That was the most extraordinary thing to me, to watch my own attachment develop so quickly, to care for them as if they had been in my life for years rather than hours. This seems to be one of the most basic of human capacities: the imperative to protect and care - for one another, for children, for wounded strangers, for the vulnerable and frightened. I could no more have chosen not to care for those kittens than I could have chosen not to breathe.

I was also shocked by how much I suffered over them, how completely neurotic I became, overnight. I worried about them nearly all the time. I felt responsible for their lives, moment after moment. A simple mistake on my part, a little carelessness, and they would be dead. I wondered how the parents of a newborn, or the parents of a sick child, stand that suffering. And here I must express my thanks to Cherie Kearney, who connected me to her friend Barb Hoover, a long-time foster kitten mom who gave me much-needed advice over the phone. Otherwise I might have gone right over the edge, not sure whether I was doing anything right at all. It turns out that it's hard to learn to take care of kittens via the internet (I'm sure the same could be said for babies) - I needed an old hand, and thanks to Cherie and Barb, I got one.

Then there were the moments when these tiny scraps of life curled together peacefully on my lap, small enough that I could hold both of them in my cupped hands, or when they clumsily climbed up on to the gigantic mountain of me, or when they looked into my face with their barely focused blue eyes. Then it was worth all the kitten food smeared on my clothing, and all the neurotic agitation. I could almost see the heart-strings that ran from my heart to their small faces.

And the miracles! They didn't know how to purr on Day 1. By Day 2 they were emitting tiny crackling noises. By Day 3 they were purring on my chest. They didn't know how to wash themselves on Day 1. By Day 4 they were swiping themselves with their paws, not very effectively. By the end of the week they'd learned how to wash everywhere but under their chins (that took quite a bit longer - weeks, actually!). I got them a miniature litter box and scratched in it with my fingers. One of them came stumbling over and started scratching too. Within a day they knew what to do in the litter box, and squatted there like real cats, looking a little puzzled but also pleased. I saw them wrestle together the first time, on about Day 3.  Their development was so rapid, it was like stop-motion photography, like a flower blooming, like the sun rising.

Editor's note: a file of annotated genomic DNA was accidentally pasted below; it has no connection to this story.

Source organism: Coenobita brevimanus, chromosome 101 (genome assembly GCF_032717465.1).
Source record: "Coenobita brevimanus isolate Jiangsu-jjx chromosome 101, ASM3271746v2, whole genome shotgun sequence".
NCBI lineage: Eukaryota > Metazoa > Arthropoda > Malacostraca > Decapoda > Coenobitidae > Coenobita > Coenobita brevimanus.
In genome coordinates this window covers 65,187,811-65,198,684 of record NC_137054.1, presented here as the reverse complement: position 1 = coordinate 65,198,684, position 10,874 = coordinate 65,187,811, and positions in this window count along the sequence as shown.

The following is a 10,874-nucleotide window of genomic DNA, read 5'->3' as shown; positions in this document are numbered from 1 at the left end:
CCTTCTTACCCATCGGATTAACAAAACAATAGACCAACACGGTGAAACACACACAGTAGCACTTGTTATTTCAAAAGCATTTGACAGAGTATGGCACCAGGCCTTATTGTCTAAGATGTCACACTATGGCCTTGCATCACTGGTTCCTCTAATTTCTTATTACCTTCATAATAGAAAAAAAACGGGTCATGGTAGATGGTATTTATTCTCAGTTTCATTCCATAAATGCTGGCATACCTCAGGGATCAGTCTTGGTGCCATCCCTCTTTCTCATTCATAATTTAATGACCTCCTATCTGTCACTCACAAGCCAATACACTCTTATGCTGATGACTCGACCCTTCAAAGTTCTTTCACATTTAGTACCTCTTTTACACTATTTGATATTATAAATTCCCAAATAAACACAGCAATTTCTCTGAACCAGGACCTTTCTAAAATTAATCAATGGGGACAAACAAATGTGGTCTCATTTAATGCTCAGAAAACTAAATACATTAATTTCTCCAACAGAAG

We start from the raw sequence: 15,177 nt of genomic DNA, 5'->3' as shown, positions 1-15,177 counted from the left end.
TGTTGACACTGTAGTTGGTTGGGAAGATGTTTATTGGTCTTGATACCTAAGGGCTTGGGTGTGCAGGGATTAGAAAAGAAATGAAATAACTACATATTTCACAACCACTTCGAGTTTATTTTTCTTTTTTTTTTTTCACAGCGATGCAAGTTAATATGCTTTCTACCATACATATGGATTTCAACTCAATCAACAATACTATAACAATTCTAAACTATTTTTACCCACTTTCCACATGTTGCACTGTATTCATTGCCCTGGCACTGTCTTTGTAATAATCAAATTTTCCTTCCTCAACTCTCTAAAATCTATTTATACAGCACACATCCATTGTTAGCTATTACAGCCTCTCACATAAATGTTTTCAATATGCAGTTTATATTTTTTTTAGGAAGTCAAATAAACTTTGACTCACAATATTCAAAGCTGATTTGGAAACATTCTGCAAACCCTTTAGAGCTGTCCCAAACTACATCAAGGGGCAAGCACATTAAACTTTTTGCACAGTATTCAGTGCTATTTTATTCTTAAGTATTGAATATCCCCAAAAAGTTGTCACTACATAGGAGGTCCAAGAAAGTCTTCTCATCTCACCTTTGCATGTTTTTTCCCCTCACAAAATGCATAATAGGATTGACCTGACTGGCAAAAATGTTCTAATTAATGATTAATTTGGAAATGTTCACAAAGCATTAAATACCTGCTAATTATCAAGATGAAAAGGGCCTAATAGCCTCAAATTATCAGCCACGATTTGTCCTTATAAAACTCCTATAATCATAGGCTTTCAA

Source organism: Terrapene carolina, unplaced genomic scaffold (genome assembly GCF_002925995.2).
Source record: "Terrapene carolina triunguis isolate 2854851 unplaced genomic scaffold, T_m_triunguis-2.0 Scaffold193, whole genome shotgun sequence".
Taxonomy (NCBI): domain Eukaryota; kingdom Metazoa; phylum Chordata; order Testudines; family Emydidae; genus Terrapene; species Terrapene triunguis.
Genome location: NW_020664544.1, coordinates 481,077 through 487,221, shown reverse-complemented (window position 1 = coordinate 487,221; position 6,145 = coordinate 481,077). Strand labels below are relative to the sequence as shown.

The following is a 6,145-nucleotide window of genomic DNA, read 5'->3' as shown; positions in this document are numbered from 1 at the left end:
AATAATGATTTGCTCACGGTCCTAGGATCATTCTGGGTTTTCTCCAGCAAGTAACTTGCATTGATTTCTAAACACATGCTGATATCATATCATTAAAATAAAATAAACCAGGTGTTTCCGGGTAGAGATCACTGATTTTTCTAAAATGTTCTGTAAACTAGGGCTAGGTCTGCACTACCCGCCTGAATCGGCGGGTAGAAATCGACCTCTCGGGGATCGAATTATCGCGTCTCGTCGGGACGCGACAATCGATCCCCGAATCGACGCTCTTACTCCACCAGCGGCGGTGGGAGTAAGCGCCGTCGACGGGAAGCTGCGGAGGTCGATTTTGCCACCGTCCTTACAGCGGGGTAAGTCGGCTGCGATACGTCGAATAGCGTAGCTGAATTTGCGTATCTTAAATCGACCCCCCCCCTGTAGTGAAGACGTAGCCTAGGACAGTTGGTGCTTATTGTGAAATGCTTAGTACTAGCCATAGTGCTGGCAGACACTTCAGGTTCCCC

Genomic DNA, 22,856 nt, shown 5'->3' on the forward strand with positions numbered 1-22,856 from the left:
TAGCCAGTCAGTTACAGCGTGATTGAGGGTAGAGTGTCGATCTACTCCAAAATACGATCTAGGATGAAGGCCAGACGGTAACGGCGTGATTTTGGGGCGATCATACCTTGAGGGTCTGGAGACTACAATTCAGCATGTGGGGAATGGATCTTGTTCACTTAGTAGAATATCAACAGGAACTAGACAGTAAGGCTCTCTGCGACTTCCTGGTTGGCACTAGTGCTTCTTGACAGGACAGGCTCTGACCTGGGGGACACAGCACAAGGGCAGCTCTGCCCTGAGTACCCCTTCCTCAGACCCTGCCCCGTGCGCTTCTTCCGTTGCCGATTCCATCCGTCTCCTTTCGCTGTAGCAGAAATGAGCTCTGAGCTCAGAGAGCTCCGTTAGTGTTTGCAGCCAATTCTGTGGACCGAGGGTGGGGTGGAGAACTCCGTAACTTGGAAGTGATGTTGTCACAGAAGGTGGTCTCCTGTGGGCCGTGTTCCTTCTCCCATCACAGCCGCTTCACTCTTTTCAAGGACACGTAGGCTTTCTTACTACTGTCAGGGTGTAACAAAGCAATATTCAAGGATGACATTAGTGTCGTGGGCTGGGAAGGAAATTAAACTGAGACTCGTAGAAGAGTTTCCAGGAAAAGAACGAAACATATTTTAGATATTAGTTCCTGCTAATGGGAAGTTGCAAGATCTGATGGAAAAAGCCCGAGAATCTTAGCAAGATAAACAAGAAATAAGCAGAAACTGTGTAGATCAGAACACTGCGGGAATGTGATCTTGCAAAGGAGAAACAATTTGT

What had started out as bewildering and frightening became joyful and astonishing.

They - and I - survived the week. My neighbor came back and took them into her care with her kids' help. It was hard to let them go. They are now about six weeks old, and running around like little hellions. One's eyes are almost green, the other's still blue. We think they are both males, or maybe one is male and the other female (it's surprisingly hard to tell, graphic internet photos notwithstanding). My neighbor is still considering whether it's right to keep them - there are a lot of coyotes and raccoons around here, and kitties tend to be short-lived. If just the right home came along, someone who would take the two together, they might let them go. Otherwise, long-lived or short-lived, they do appear to have wormed themselves quite well into my neighbor's heart.

And I just donated to my local animal rescue group - HAVA - the Harbor Association of Volunteers for Animals- because the plight of kittens and puppies and dogs and cats and all the other creatures we take into our care, neglect, abuse, forget, abandon, has become vivid to me. I don't want kittens, any kittens, to starve under an abandoned house. All animals are these two kittens I cared for, deserving a good life, a chance to grow up and grow old.

I learned a lot from those kittens. I saw my ferocious protectiveness, my fear, my care, my capacity to love. I saw how life - any life - has a way of insisting, against the odds, on staying alive, on growing, on becoming. And beyond any words, our lives touched, intimately.

I will always be part of them, and they of me, however long they pounce and purr and climb in this precarious world.

May their lives be long, and bright, and lovely.

And a postscript, nearly a year later. I drove up to the house today, after being gone for several months, and was greeted by both kittens, now grown up and full of piss and vinegar. Here's a picture of one them.